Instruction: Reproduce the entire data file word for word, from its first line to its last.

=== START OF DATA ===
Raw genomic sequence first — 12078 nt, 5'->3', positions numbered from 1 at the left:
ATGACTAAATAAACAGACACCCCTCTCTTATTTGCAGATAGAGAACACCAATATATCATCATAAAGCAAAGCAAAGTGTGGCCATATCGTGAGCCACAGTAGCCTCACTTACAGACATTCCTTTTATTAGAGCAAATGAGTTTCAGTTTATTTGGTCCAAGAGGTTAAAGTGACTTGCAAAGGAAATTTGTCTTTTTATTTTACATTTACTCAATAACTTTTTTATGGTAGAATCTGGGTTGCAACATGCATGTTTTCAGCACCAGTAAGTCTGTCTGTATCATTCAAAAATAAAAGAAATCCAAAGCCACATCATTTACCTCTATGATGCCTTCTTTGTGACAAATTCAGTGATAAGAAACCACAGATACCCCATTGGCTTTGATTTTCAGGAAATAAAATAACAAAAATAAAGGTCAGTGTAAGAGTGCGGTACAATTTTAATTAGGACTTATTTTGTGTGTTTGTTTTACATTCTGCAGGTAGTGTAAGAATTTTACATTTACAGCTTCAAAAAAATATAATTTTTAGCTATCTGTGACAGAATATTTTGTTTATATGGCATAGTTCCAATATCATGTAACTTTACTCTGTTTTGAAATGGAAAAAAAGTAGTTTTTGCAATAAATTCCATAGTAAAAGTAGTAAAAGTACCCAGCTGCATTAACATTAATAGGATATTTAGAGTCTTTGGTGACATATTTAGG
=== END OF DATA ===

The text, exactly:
Raw genomic sequence first — 12078 nt, 5'->3', positions numbered from 1 at the left:
ATGACTAAATAAACAGACACCCCTCTCTTATTTGCAGATAGAGAACACCAATATATCATCATAAAGCAAAGCAAAGTGTGGCCATATCGTGAGCCACAGTAGCCTCACTTACAGACATTCCTTTTATTAGAGCAAATGAGTTTCAGTTTATTTGGTCCAAGAGGTTAAAGTGACTTGCAAAGGAAATTTGTCTTTTTATTTTACATTTACTCAATAACTTTTTTATGGTAGAATCTGGGTTGCAACATGCATGTTTTCAGCACCAGTAAGTCTGTCTGTATCATTCAAAAATAAAAGAAATCCAAAGCCACATCATTTACCTCTATGATGCCTTCTTTGTGACAAATTCAGTGATAAGAAACCACAGATACCCCATTGGCTTTGATTTTCAGGAAATAAAATAACAAAAATAAAGGTCAGTGTAAGAGTGCGGTACAATTTTAATTAGGACTTATTTTGTGTGTTTGTTTTACATTCTGCAGGTAGTGTAAGAATTTTACATTTACAGCTTCAAAAAAATATAATTTTTAGCTATCTGTGACAGAATATTTTGTTTATATGGCATAGTTCCAATATCATGTAACTTTACTCTGTTTTGAAATGGAAAAAAAGTAGTTTTTGCAATAAATTCCATAGTAAAAGTAGTAAAAGTACCCAGCTGCATTAACATTAATAGGATATTTAGAGTCTTTGGTGACATATTTAGG